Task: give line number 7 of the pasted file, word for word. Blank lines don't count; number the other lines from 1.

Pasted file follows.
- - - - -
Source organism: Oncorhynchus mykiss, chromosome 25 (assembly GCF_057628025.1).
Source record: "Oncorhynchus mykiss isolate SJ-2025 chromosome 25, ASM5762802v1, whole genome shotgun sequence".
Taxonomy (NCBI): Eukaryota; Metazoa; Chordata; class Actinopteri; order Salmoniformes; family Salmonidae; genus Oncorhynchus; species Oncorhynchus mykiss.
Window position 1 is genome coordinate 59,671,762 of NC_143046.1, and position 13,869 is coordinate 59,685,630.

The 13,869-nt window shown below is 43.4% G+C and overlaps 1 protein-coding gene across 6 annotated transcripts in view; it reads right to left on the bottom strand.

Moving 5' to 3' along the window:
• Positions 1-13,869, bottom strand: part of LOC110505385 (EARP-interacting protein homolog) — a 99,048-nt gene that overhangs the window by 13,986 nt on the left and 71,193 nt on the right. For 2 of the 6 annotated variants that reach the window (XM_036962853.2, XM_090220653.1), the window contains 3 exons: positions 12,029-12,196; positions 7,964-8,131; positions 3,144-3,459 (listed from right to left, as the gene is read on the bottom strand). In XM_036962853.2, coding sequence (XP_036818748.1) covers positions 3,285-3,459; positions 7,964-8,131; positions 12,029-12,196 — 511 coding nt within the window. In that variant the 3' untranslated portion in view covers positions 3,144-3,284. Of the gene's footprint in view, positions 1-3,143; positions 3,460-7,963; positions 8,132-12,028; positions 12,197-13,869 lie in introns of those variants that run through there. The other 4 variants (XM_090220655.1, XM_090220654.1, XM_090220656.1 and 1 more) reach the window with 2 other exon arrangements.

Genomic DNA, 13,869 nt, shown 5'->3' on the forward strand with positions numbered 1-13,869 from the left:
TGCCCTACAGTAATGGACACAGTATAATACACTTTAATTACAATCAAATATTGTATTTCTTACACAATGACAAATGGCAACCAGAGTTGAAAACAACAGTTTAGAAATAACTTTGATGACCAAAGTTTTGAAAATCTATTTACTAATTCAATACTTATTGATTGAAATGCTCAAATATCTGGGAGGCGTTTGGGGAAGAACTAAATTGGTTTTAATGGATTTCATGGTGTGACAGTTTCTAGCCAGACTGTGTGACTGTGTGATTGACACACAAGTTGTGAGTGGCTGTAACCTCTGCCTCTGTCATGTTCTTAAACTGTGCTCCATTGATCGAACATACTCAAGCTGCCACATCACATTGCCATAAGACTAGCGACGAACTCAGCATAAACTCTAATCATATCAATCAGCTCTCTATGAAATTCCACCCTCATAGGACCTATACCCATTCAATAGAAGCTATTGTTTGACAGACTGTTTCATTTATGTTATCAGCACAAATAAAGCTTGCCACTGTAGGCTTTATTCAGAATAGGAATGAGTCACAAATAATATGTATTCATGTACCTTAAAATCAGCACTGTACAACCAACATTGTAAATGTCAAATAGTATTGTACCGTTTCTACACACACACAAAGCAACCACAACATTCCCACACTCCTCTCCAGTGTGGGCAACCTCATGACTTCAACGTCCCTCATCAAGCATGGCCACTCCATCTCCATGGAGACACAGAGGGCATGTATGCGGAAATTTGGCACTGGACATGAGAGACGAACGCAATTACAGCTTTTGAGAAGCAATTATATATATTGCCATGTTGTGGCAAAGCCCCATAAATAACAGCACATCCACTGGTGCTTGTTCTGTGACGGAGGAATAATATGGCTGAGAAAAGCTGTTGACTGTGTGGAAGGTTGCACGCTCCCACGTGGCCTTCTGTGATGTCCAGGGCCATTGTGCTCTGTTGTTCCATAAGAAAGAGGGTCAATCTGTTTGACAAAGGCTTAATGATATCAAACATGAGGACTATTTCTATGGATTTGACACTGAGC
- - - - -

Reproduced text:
• Positions 1-13,869, bottom strand: part of LOC110505385 (EARP-interacting protein homolog) — a 99,048-nt gene that overhangs the window by 13,986 nt on the left and 71,193 nt on the right. For 2 of the 6 annotated variants that reach the window (XM_036962853.2, XM_090220653.1), the window contains 3 exons: positions 12,029-12,196; positions 7,964-8,131; positions 3,144-3,459 (listed from right to left, as the gene is read on the bottom strand). In XM_036962853.2, coding sequence (XP_036818748.1) covers positions 3,285-3,459; positions 7,964-8,131; positions 12,029-12,196 — 511 coding nt within the window. In that variant the 3' untranslated portion in view covers positions 3,144-3,284. Of the gene's footprint in view, positions 1-3,143; positions 3,460-7,963; positions 8,132-12,028; positions 12,197-13,869 lie in introns of those variants that run through there. The other 4 variants (XM_090220655.1, XM_090220654.1, XM_090220656.1 and 1 more) reach the window with 2 other exon arrangements.